ubuntu_k3s: [INFO]  Creating uninstall script /usr/local/bin/k3s-uninstall.sh
    ubuntu_k3s: [INFO]  env: Creating environment file /etc/systemd/system/k3s.service.env
    ubuntu_k3s: [INFO]  systemd: Creating service file /etc/systemd/system/k3s.service
    ubuntu_k3s: [INFO]  systemd: Enabling k3s unit
    ubuntu_k3s: Created symlink /etc/systemd/system/multi-user.target.wants/k3s.service ? /etc/systemd/system/k3s.service.
    ubuntu_k3s: [INFO]  systemd: Starting k3s
    ubuntu_k3s: **** End installing k3s

Because of the warning with regard to the version of ubuntu/bionic64, I used the mentioned command in a Windows Command Prompt: vagrant box update

With the following output:

==> ubuntu_k3s: Checking for updates to ‘ubuntu/bionic64’
    ubuntu_k3s: Latest installed version: 20191218.0.0
    ubuntu_k3s: Version constraints:
    ubuntu_k3s: Provider: virtualbox
==> ubuntu_k3s: Updating ‘ubuntu/bionic64’ with provider ‘virtualbox’ from version
==> ubuntu_k3s: ‘20191218.0.0’ to ‘20200107.0.0’…
==> ubuntu_k3s: Loading metadata for box ‘https://vagrantcloud.com/ubuntu/bionic64’
==> ubuntu_k3s: Adding box ‘ubuntu/bionic64’ (v20200107.0.0) for provider: virtualbox
    ubuntu_k3s: Downloading: https://vagrantcloud.com/ubuntu/boxes/bionic64/versions/20200107.0.0/providers/virtualbox.box
    ubuntu_k3s: Download redirected to host: cloud-images.ubuntu.com
    ubuntu_k3s:
==> ubuntu_k3s: Successfully added box ‘ubuntu/bionic64’ (v20200107.0.0) for ‘virtualbox’!

I used vagrant ssh to connect into the running VM and start doing stuff.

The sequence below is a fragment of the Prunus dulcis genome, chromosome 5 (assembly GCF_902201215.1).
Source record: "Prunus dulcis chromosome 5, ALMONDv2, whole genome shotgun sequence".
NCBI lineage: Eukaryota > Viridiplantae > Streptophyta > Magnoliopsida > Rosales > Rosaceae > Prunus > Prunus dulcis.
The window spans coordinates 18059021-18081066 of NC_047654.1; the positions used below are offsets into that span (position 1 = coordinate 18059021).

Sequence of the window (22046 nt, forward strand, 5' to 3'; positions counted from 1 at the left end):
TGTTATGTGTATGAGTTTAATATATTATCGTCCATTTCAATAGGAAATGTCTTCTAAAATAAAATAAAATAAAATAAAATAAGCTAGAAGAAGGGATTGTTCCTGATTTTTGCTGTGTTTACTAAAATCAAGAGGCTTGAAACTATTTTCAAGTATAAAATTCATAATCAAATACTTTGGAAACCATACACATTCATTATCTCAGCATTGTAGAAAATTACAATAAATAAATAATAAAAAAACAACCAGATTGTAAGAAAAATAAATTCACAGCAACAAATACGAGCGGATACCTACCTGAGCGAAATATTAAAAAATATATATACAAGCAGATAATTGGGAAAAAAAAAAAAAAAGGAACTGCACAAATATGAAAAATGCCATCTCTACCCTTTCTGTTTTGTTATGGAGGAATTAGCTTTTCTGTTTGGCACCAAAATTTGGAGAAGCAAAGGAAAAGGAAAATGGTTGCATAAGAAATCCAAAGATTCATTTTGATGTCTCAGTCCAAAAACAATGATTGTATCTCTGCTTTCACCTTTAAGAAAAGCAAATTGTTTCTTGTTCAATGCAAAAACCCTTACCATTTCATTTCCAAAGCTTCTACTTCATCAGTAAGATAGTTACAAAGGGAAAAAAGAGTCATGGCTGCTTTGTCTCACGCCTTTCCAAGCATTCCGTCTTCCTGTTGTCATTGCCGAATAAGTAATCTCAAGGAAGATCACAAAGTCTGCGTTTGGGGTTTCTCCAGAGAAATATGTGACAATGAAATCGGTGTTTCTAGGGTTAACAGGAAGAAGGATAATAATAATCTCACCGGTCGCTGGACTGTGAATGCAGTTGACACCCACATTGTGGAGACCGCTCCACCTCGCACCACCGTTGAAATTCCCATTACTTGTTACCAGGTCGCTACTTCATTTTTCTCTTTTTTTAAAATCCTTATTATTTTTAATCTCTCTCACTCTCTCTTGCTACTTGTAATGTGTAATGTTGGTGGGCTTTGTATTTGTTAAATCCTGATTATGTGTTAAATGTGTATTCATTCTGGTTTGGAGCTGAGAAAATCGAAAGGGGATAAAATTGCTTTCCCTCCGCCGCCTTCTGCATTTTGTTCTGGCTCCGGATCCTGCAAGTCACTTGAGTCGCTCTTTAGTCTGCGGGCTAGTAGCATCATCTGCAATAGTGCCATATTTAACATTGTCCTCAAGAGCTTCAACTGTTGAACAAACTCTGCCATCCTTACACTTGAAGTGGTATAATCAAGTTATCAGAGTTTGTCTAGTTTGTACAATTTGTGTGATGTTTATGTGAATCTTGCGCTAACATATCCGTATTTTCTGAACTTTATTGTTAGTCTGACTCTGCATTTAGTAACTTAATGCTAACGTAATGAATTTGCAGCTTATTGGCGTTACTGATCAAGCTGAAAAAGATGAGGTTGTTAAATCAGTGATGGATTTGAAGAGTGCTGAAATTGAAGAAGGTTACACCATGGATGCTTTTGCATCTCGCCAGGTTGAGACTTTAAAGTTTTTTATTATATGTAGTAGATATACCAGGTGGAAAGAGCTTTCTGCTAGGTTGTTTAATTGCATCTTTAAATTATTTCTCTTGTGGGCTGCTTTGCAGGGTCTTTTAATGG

Next, I used the following command on the Linux Command Prompt:

kubectl get nodes

With the following output:

WARN[2020-01-12T13:36:33.705394309Z] Unable to read /etc/rancher/k3s/k3s.yaml,
please start server with –write-kubeconfig-mode to modify kube config permissions
error: error loading config file “/etc/rancher/k3s/k3s.yaml”: open /etc/rancher/k3s/k3s.yaml: permission denied

Remark:
The command mentioned on the start page of k3s (k3s kubectl get node) leads to the same error message.

This is because the current user (via the whoami command), in my case, is: vagrant

Once k3s was installed, I used the following command (as can also be found in the documentation):
[https://github.com/rancher/k3s/blob/master/README.md]

sudo kubectl get nodes

With the following output:

NAME            STATUS   ROLES    AGE   VERSION
ubuntu-bionic   Ready    master   10m   v1.16.3-k3s.2

According to the documentation:

A kubeconfig file is written to /etc/rancher/k3s/k3s.yaml and the service is automatically started or restarted. The install script will install k3s and additional utilities, such as kubectl, crictl, k3s-killall.sh, and k3s-uninstall.sh.
[https://github.com/rancher/k3s/blob/master/README.md]

Next, I used the following command:

cd /etc/rancher/k3s

ls -latr

With the following output: